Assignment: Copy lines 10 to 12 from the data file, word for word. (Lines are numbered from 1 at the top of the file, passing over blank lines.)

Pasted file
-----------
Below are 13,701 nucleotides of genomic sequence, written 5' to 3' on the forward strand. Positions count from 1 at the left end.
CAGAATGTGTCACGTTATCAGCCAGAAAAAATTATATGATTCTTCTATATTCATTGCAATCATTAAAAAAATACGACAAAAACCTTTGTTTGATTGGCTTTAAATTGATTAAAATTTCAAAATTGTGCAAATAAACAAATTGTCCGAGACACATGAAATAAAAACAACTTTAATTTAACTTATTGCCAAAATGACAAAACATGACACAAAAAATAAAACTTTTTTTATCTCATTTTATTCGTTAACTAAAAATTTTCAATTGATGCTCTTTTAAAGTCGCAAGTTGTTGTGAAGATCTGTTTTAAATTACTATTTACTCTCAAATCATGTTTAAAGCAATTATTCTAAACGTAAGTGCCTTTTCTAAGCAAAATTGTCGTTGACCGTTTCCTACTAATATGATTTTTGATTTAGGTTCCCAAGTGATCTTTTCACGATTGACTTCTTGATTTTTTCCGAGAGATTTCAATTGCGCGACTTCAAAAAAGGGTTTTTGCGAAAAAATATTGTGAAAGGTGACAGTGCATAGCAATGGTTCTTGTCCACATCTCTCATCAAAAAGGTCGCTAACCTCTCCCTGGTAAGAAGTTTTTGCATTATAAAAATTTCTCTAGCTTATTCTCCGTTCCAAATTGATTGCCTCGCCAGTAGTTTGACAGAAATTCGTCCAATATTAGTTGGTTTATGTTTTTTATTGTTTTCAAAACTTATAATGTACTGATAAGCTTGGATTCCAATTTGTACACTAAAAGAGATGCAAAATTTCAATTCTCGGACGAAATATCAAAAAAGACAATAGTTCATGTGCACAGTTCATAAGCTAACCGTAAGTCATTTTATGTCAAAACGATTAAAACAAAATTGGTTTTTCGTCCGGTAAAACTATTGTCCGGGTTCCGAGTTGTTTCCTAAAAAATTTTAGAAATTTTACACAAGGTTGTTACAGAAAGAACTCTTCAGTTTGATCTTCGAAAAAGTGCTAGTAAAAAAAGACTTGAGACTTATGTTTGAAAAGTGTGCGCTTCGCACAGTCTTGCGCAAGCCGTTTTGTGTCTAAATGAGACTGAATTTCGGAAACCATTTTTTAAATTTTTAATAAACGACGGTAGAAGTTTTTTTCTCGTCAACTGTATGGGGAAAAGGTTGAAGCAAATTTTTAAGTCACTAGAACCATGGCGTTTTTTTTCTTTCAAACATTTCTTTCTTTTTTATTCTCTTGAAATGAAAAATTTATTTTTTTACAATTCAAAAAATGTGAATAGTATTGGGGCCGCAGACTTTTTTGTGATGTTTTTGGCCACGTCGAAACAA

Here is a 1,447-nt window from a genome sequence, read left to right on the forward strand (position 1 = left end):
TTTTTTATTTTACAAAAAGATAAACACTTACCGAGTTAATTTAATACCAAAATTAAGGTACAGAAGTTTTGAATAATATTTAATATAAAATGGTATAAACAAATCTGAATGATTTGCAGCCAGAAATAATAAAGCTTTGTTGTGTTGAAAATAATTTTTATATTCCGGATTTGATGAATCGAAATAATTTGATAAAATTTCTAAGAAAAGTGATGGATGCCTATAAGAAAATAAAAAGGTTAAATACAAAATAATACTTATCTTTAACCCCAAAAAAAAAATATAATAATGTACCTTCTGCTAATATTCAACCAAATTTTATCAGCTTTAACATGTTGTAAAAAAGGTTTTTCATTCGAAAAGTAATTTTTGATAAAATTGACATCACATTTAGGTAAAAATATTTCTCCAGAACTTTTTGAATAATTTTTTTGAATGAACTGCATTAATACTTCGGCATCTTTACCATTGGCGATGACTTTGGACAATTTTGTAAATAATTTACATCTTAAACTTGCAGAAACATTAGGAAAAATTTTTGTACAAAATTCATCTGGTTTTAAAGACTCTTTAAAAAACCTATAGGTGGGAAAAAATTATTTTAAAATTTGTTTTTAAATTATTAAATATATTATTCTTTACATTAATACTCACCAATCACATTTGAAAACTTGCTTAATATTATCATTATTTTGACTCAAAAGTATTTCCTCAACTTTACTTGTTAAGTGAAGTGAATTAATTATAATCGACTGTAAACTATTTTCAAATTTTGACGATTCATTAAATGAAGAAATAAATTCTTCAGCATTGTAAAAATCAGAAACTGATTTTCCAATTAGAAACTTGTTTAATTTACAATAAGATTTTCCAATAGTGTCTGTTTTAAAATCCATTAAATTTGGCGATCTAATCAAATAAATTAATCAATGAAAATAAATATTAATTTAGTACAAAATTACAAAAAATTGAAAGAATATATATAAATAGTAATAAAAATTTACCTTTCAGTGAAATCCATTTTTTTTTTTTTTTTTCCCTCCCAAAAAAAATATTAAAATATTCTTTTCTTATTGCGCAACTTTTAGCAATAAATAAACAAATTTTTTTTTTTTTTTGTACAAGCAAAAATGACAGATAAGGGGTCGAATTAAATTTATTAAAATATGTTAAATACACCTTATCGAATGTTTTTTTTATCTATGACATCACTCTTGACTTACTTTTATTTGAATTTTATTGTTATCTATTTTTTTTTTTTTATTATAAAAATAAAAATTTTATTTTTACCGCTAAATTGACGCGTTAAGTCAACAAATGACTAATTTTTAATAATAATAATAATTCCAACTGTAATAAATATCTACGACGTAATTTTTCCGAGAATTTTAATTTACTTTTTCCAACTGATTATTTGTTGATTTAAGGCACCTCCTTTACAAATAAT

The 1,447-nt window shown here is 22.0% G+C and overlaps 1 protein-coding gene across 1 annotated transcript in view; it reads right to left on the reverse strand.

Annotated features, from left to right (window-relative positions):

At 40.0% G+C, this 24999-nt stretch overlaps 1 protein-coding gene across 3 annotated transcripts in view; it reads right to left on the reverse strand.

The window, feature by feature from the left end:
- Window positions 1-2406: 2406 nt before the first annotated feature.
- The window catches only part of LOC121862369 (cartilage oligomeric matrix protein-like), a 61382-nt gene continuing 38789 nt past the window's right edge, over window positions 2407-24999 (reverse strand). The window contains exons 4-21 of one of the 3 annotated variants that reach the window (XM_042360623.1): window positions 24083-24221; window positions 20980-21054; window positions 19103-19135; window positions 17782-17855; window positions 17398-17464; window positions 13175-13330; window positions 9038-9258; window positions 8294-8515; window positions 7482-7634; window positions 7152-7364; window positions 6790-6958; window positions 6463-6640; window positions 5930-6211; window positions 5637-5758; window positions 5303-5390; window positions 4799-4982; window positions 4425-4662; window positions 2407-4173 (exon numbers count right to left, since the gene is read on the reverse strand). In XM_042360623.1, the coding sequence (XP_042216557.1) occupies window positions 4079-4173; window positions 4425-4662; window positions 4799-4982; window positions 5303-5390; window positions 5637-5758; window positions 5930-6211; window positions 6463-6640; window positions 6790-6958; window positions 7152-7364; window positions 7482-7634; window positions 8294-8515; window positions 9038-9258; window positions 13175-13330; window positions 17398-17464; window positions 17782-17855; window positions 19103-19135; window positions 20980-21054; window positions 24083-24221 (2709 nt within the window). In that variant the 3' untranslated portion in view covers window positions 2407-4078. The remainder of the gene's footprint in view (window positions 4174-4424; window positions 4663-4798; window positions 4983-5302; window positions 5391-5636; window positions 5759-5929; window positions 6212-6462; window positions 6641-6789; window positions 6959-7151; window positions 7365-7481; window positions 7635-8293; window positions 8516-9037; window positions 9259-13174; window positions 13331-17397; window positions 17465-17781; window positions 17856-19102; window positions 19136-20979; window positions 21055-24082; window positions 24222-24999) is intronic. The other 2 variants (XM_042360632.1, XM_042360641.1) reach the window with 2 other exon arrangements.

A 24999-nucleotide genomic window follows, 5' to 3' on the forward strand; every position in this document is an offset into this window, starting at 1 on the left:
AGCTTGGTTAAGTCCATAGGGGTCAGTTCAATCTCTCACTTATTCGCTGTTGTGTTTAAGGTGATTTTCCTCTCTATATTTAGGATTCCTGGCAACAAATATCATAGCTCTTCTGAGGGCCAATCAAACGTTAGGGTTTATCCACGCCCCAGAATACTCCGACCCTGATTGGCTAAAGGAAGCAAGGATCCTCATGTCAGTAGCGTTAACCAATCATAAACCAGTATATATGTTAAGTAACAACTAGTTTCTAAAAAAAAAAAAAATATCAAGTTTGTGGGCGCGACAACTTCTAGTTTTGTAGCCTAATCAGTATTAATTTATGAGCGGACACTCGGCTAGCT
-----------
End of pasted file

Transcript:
- The window catches only part of LOC121862369 (cartilage oligomeric matrix protein-like), a 61382-nt gene continuing 38789 nt past the window's right edge, over window positions 2407-24999 (reverse strand). The window contains exons 4-21 of one of the 3 annotated variants that reach the window (XM_042360623.1): window positions 24083-24221; window positions 20980-21054; window positions 19103-19135; window positions 17782-17855; window positions 17398-17464; window positions 13175-13330; window positions 9038-9258; window positions 8294-8515; window positions 7482-7634; window positions 7152-7364; window positions 6790-6958; window positions 6463-6640; window positions 5930-6211; window positions 5637-5758; window positions 5303-5390; window positions 4799-4982; window positions 4425-4662; window positions 2407-4173 (exon numbers count right to left, since the gene is read on the reverse strand). In XM_042360623.1, the coding sequence (XP_042216557.1) occupies window positions 4079-4173; window positions 4425-4662; window positions 4799-4982; window positions 5303-5390; window positions 5637-5758; window positions 5930-6211; window positions 6463-6640; window positions 6790-6958; window positions 7152-7364; window positions 7482-7634; window positions 8294-8515; window positions 9038-9258; window positions 13175-13330; window positions 17398-17464; window positions 17782-17855; window positions 19103-19135; window positions 20980-21054; window positions 24083-24221 (2709 nt within the window). In that variant the 3' untranslated portion in view covers window positions 2407-4078. The remainder of the gene's footprint in view (window positions 4174-4424; window positions 4663-4798; window positions 4983-5302; window positions 5391-5636; window positions 5759-5929; window positions 6212-6462; window positions 6641-6789; window positions 6959-7151; window positions 7365-7481; window positions 7635-8293; window positions 8516-9037; window positions 9259-13174; window positions 13331-17397; window positions 17465-17781; window positions 17856-19102; window positions 19136-20979; window positions 21055-24082; window positions 24222-24999) is intronic. The other 2 variants (XM_042360632.1, XM_042360641.1) reach the window with 2 other exon arrangements.

A 24999-nucleotide genomic window follows, 5' to 3' on the forward strand; every position in this document is an offset into this window, starting at 1 on the left:
AGCTTGGTTAAGTCCATAGGGGTCAGTTCAATCTCTCACTTATTCGCTGTTGTGTTTAAGGTGATTTTCCTCTCTATATTTAGGATTCCTGGCAACAAATATCATAGCTCTTCTGAGGGCCAATCAAACGTTAGGGTTTATCCACGCCCCAGAATACTCCGACCCTGATTGGCTAAAGGAAGCAAGGATCCTCATGTCAGTAGCGTTAACCAATCATAAACCAGTATATATGTTAAGTAACAACTAGTTTCTAAAAAAAAAAAAAATATCAAGTTTGTGGGCGCGACAACTTCTAGTTTTGTAGCCTAATCAGTATTAATTTATGAGCGGACACTCGGCTAGCT